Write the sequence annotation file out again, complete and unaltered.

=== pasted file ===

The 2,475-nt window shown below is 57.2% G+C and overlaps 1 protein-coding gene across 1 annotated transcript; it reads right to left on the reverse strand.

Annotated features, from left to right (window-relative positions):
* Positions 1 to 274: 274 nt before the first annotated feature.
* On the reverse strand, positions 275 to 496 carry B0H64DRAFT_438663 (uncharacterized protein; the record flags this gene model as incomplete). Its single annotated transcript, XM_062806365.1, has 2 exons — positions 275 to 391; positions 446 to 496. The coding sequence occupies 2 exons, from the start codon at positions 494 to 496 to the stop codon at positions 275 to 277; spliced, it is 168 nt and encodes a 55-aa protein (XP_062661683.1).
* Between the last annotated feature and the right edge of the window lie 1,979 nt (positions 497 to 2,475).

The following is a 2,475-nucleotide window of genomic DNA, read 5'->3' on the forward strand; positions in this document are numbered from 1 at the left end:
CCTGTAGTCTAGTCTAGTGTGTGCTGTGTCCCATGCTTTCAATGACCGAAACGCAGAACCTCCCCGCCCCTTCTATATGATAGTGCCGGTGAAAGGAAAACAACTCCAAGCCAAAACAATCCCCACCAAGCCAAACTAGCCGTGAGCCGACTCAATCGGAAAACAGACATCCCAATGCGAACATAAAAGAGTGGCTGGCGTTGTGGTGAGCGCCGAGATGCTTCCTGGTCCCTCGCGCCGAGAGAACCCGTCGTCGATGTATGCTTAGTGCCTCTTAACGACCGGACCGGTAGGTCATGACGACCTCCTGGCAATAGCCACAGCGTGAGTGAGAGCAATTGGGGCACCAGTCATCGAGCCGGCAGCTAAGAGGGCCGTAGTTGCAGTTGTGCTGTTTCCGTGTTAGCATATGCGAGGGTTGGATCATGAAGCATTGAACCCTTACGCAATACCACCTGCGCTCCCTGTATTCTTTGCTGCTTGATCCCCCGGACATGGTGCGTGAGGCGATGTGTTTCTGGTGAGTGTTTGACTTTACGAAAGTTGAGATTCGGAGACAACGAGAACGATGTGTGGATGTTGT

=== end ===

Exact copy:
The 2,475-nt window shown below is 57.2% G+C and overlaps 1 protein-coding gene across 1 annotated transcript; it reads right to left on the reverse strand.

Annotated features, from left to right (window-relative positions):
* Positions 1 to 274: 274 nt before the first annotated feature.
* On the reverse strand, positions 275 to 496 carry B0H64DRAFT_438663 (uncharacterized protein; the record flags this gene model as incomplete). Its single annotated transcript, XM_062806365.1, has 2 exons — positions 275 to 391; positions 446 to 496. The coding sequence occupies 2 exons, from the start codon at positions 494 to 496 to the stop codon at positions 275 to 277; spliced, it is 168 nt and encodes a 55-aa protein (XP_062661683.1).
* Between the last annotated feature and the right edge of the window lie 1,979 nt (positions 497 to 2,475).

The following is a 2,475-nucleotide window of genomic DNA, read 5'->3' on the forward strand; positions in this document are numbered from 1 at the left end:
CCTGTAGTCTAGTCTAGTGTGTGCTGTGTCCCATGCTTTCAATGACCGAAACGCAGAACCTCCCCGCCCCTTCTATATGATAGTGCCGGTGAAAGGAAAACAACTCCAAGCCAAAACAATCCCCACCAAGCCAAACTAGCCGTGAGCCGACTCAATCGGAAAACAGACATCCCAATGCGAACATAAAAGAGTGGCTGGCGTTGTGGTGAGCGCCGAGATGCTTCCTGGTCCCTCGCGCCGAGAGAACCCGTCGTCGATGTATGCTTAGTGCCTCTTAACGACCGGACCGGTAGGTCATGACGACCTCCTGGCAATAGCCACAGCGTGAGTGAGAGCAATTGGGGCACCAGTCATCGAGCCGGCAGCTAAGAGGGCCGTAGTTGCAGTTGTGCTGTTTCCGTGTTAGCATATGCGAGGGTTGGATCATGAAGCATTGAACCCTTACGCAATACCACCTGCGCTCCCTGTATTCTTTGCTGCTTGATCCCCCGGACATGGTGCGTGAGGCGATGTGTTTCTGGTGAGTGTTTGACTTTACGAAAGTTGAGATTCGGAGACAACGAGAACGATGTGTGGATGTTGT